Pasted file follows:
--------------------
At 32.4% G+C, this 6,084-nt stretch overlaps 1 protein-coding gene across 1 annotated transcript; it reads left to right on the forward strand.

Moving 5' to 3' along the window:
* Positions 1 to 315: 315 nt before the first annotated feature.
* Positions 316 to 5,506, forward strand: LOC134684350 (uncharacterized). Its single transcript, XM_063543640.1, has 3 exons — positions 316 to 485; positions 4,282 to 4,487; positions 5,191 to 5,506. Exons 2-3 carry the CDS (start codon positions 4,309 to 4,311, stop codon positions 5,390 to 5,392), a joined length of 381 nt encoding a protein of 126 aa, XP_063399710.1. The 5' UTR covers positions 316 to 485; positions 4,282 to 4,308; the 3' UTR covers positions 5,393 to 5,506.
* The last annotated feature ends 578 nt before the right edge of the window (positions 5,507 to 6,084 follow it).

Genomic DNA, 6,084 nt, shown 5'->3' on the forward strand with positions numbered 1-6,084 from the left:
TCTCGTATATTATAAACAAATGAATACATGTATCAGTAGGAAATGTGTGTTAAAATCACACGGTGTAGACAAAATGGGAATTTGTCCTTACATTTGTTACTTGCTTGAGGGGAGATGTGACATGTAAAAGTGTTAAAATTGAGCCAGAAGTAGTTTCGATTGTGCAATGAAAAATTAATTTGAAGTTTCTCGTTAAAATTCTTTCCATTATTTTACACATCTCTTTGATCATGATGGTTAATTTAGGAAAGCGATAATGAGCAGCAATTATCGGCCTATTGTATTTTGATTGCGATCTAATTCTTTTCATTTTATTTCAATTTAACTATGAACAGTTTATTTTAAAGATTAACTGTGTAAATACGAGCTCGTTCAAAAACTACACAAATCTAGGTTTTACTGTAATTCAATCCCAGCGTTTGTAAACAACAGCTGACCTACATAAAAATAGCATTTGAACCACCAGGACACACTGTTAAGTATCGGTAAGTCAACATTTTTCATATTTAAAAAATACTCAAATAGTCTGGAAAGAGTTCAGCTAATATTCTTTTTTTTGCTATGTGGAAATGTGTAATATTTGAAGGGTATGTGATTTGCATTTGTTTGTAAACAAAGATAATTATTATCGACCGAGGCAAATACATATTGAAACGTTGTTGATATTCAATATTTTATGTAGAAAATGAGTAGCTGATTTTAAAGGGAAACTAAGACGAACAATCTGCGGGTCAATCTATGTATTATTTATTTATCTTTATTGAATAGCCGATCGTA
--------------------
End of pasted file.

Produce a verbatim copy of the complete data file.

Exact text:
At 32.4% G+C, this 6,084-nt stretch overlaps 1 protein-coding gene across 1 annotated transcript; it reads left to right on the forward strand.

Moving 5' to 3' along the window:
* Positions 1 to 315: 315 nt before the first annotated feature.
* Positions 316 to 5,506, forward strand: LOC134684350 (uncharacterized). Its single transcript, XM_063543640.1, has 3 exons — positions 316 to 485; positions 4,282 to 4,487; positions 5,191 to 5,506. Exons 2-3 carry the CDS (start codon positions 4,309 to 4,311, stop codon positions 5,390 to 5,392), a joined length of 381 nt encoding a protein of 126 aa, XP_063399710.1. The 5' UTR covers positions 316 to 485; positions 4,282 to 4,308; the 3' UTR covers positions 5,393 to 5,506.
* The last annotated feature ends 578 nt before the right edge of the window (positions 5,507 to 6,084 follow it).

Genomic DNA, 6,084 nt, shown 5'->3' on the forward strand with positions numbered 1-6,084 from the left:
TCTCGTATATTATAAACAAATGAATACATGTATCAGTAGGAAATGTGTGTTAAAATCACACGGTGTAGACAAAATGGGAATTTGTCCTTACATTTGTTACTTGCTTGAGGGGAGATGTGACATGTAAAAGTGTTAAAATTGAGCCAGAAGTAGTTTCGATTGTGCAATGAAAAATTAATTTGAAGTTTCTCGTTAAAATTCTTTCCATTATTTTACACATCTCTTTGATCATGATGGTTAATTTAGGAAAGCGATAATGAGCAGCAATTATCGGCCTATTGTATTTTGATTGCGATCTAATTCTTTTCATTTTATTTCAATTTAACTATGAACAGTTTATTTTAAAGATTAACTGTGTAAATACGAGCTCGTTCAAAAACTACACAAATCTAGGTTTTACTGTAATTCAATCCCAGCGTTTGTAAACAACAGCTGACCTACATAAAAATAGCATTTGAACCACCAGGACACACTGTTAAGTATCGGTAAGTCAACATTTTTCATATTTAAAAAATACTCAAATAGTCTGGAAAGAGTTCAGCTAATATTCTTTTTTTTGCTATGTGGAAATGTGTAATATTTGAAGGGTATGTGATTTGCATTTGTTTGTAAACAAAGATAATTATTATCGACCGAGGCAAATACATATTGAAACGTTGTTGATATTCAATATTTTATGTAGAAAATGAGTAGCTGATTTTAAAGGGAAACTAAGACGAACAATCTGCGGGTCAATCTATGTATTATTTATTTATCTTTATTGAATAGCCGATCGTA